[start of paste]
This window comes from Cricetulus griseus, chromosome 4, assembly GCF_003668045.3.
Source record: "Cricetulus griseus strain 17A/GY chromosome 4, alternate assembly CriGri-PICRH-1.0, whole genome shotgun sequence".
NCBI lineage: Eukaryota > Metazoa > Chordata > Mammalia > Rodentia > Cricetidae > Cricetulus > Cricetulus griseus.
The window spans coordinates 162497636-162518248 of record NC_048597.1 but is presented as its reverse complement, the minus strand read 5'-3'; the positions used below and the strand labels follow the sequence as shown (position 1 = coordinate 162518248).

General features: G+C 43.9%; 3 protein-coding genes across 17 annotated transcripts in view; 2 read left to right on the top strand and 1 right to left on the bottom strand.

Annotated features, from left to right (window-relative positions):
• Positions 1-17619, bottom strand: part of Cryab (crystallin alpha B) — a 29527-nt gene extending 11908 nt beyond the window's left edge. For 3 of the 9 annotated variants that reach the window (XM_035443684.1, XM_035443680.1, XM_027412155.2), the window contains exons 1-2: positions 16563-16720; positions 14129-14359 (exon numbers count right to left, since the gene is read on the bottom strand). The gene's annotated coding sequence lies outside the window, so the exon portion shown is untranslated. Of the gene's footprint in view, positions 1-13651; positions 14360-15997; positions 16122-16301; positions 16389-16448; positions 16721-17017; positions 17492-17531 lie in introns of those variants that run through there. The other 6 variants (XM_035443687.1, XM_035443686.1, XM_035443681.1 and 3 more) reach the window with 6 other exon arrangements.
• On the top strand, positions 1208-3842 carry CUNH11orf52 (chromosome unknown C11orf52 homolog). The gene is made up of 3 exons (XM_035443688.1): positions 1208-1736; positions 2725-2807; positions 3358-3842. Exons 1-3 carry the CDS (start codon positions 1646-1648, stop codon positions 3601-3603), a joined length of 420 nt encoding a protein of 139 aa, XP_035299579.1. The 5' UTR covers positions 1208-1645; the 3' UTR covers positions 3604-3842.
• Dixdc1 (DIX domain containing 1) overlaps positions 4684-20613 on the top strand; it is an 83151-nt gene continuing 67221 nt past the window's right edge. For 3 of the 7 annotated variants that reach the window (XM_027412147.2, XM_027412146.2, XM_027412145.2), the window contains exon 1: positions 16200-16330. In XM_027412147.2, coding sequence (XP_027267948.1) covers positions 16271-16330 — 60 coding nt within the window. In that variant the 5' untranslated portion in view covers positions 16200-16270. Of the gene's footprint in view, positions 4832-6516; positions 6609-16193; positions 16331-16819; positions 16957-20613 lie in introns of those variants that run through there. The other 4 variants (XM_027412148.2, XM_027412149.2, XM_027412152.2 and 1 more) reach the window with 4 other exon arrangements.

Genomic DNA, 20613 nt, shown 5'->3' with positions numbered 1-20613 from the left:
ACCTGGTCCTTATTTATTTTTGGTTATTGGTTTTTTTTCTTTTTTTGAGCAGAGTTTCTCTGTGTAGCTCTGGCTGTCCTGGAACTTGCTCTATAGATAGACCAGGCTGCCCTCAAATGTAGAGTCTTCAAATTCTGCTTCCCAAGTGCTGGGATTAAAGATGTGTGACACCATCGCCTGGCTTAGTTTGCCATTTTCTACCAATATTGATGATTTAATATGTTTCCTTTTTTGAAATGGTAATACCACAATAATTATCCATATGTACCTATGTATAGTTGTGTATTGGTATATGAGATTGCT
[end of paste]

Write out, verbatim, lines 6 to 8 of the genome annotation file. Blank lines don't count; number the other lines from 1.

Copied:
Annotated features, from left to right (window-relative positions):
• Positions 1-17619, bottom strand: part of Cryab (crystallin alpha B) — a 29527-nt gene extending 11908 nt beyond the window's left edge. For 3 of the 9 annotated variants that reach the window (XM_035443684.1, XM_035443680.1, XM_027412155.2), the window contains exons 1-2: positions 16563-16720; positions 14129-14359 (exon numbers count right to left, since the gene is read on the bottom strand). The gene's annotated coding sequence lies outside the window, so the exon portion shown is untranslated. Of the gene's footprint in view, positions 1-13651; positions 14360-15997; positions 16122-16301; positions 16389-16448; positions 16721-17017; positions 17492-17531 lie in introns of those variants that run through there. The other 6 variants (XM_035443687.1, XM_035443686.1, XM_035443681.1 and 3 more) reach the window with 6 other exon arrangements.
• On the top strand, positions 1208-3842 carry CUNH11orf52 (chromosome unknown C11orf52 homolog). The gene is made up of 3 exons (XM_035443688.1): positions 1208-1736; positions 2725-2807; positions 3358-3842. Exons 1-3 carry the CDS (start codon positions 1646-1648, stop codon positions 3601-3603), a joined length of 420 nt encoding a protein of 139 aa, XP_035299579.1. The 5' UTR covers positions 1208-1645; the 3' UTR covers positions 3604-3842.